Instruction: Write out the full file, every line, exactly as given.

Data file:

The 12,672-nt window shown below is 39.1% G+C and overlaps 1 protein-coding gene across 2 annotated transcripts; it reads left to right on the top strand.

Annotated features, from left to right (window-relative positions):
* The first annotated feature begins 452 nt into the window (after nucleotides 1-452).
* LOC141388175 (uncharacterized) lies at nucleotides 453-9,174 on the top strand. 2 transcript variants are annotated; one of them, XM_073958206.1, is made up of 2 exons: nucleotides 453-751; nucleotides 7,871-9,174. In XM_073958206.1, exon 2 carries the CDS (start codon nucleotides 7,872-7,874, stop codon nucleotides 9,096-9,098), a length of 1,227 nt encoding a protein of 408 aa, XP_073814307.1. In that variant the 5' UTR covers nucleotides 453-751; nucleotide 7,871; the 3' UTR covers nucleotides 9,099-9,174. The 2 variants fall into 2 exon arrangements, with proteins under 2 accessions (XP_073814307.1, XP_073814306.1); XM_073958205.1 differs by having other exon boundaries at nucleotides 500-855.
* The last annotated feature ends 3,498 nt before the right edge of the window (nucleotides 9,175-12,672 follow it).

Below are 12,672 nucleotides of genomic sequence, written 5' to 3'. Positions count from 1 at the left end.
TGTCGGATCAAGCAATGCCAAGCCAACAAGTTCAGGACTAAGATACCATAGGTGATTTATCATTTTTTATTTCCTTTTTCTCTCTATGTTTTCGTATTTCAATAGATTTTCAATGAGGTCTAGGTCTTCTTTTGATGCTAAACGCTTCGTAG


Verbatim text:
The 12,672-nt window shown below is 39.1% G+C and overlaps 1 protein-coding gene across 2 annotated transcripts; it reads left to right on the top strand.

Annotated features, from left to right (window-relative positions):
* The first annotated feature begins 452 nt into the window (after nucleotides 1-452).
* LOC141388175 (uncharacterized) lies at nucleotides 453-9,174 on the top strand. 2 transcript variants are annotated; one of them, XM_073958206.1, is made up of 2 exons: nucleotides 453-751; nucleotides 7,871-9,174. In XM_073958206.1, exon 2 carries the CDS (start codon nucleotides 7,872-7,874, stop codon nucleotides 9,096-9,098), a length of 1,227 nt encoding a protein of 408 aa, XP_073814307.1. In that variant the 5' UTR covers nucleotides 453-751; nucleotide 7,871; the 3' UTR covers nucleotides 9,099-9,174. The 2 variants fall into 2 exon arrangements, with proteins under 2 accessions (XP_073814307.1, XP_073814306.1); XM_073958205.1 differs by having other exon boundaries at nucleotides 500-855.
* The last annotated feature ends 3,498 nt before the right edge of the window (nucleotides 9,175-12,672 follow it).

Below are 12,672 nucleotides of genomic sequence, written 5' to 3'. Positions count from 1 at the left end.
TGTCGGATCAAGCAATGCCAAGCCAACAAGTTCAGGACTAAGATACCATAGGTGATTTATCATTTTTTATTTCCTTTTTCTCTCTATGTTTTCGTATTTCAATAGATTTTCAATGAGGTCTAGGTCTTCTTTTGATGCTAAACGCTTCGTAG